Makes about 1 1/2 quarts.


  • 1 two-layer white cake mix, prepared according to package directions
  • 2 3-ounce packages cream cheese, softened
  • 1 cup butter-flavored Crisco
  • 2 teaspoons vanilla
  • 1/4 to 1/2 cup pawpaw pulp
  • 2 cups confectioners' sugar
  • 1 slightly beaten egg white (see note)
  • Dash salt
  • 1 recipe Belle's Diner Meringue (recipe follows)
  • 2 large bags black walnut pieces (about 1 pound)

Belle's Diner Meringue:

  • 5 egg whites
  • 2 heaping tablespoons cornstarch
  • 1/4 cup granulated sugar

For meringue: Beat egg whites in electric mixer until soft peaks form. Add cornstarch and sugar until stiff peaks form. Spread meringue on top of one baked cake layer. Bake in 350-degree oven for 5 minutes. Remove from oven; cool.

Prepare frosting: Mix cream cheese, shortening, vanilla, pawpaw pulp, egg white, confectioners' sugar and salt. Whip well.

Place remaining layer of baked cake on plate.

Spread 1/3 of frosting on cake layer. Sprinkle 1/3 of black walnuts on top of frosting. Place meringue-topped layer on top of frosted layer. Spread rest of frosting on outside of cake, leaving meringue topping as is. Press walnuts into frosting.

Note: Because of the danger of salmonella in uncooked eggs, you can reduce risk for the very young, very old or those with weakened immune systems by using pasteurized egg whites.

Sharon Phillips, Little Hocking, Ohio


This is an example of how to use pawpaw puree as a fat-reducer in a recipe.

  • 2 cups flour
  • 3/4 cup sugar
  • 1 tablespoon baking powder
  • 1/2 teaspoon salt
  • 1 cup 2-percent milk
  • 2 egg whites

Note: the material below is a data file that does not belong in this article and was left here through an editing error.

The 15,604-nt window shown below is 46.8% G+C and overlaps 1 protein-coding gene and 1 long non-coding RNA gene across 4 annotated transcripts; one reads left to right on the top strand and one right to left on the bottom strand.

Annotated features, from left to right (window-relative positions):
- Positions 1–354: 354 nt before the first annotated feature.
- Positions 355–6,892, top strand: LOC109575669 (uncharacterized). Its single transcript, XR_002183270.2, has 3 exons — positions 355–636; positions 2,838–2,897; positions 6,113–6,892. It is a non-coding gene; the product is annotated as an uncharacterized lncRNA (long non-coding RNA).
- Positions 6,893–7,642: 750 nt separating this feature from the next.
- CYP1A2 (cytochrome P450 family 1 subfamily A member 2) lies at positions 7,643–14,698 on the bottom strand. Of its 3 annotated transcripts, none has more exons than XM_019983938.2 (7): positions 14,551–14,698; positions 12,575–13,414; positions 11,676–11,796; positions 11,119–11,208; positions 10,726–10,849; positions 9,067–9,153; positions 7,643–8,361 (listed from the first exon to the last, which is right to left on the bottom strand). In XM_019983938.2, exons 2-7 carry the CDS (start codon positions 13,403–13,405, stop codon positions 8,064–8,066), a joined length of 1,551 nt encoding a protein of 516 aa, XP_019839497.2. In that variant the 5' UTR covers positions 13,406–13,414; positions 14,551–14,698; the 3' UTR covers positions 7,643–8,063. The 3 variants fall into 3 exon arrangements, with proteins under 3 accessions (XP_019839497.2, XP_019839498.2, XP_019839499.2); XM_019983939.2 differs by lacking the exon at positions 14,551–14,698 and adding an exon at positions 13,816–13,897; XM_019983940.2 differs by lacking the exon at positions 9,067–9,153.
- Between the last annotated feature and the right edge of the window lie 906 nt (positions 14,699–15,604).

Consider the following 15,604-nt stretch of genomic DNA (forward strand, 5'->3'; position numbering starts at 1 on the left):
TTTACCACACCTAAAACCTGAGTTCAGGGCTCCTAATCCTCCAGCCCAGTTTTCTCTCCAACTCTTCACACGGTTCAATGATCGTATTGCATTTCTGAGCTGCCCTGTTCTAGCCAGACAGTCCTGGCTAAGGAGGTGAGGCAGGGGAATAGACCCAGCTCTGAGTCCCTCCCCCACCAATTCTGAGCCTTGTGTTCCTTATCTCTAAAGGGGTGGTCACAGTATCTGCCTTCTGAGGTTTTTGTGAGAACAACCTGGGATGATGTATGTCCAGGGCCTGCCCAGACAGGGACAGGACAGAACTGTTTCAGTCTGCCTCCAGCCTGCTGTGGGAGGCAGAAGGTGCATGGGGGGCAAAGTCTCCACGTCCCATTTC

• 1 teaspoon vanilla
  • 1 tablespoon soy oi
  • 1/2 cup pawpaw puree

Mix flour, sugar, baking powder and salt. In a separate bowl, mix milk, egg whites, vanilla, soy oil and pawpaw puree.

Add the wet ingredients to the dry ingredients and hand-mix for 17 strokes using a wooden spoon.

Lightly coat air-bake muffin tins with vegetable oil and scoop the batter into the pans.

Bake the muffins at 400 degrees for 20 minutes.

Meleni W. Duffrin, Ohio University


This pie was made by Annette Chmiel, the mother of Ohio Pawpaw Festival organizer Chris Chmiel, whose wife, the former Michelle Gorman, grew up in Regent Square.

  • 1 unbaked pie shell
  • Bottom layer:
  • 1 cup pawpaw puree
  • 1 egg
  • 1/2 cup sugar
  • 1/2 teaspoon cinnamon
  • 1/4 teaspoon nutmeg
  • 1/4 teaspoon allspice

Beat egg with pawpaw puree. Add other ingredients. Spread into pie shell.

Top layer:

  • 2 eggs
  • 2/3 cup corn syrup
  • 1/2 cup sugar
  • 3 tablespoons unsalted butter, melted
  • 1/2 teaspoon vanilla
  • 1 cup pecan halves

Beat eggs until frothy. Add corn syrup, sugar and melted butter. Mix lightly. Stir in vanilla and pecan halves. Pour over pawpaw layer.

Bake in 350-degree oven for 50 minutes. Cool.

Suzanne Martinson can be reached at or 412-263-1760.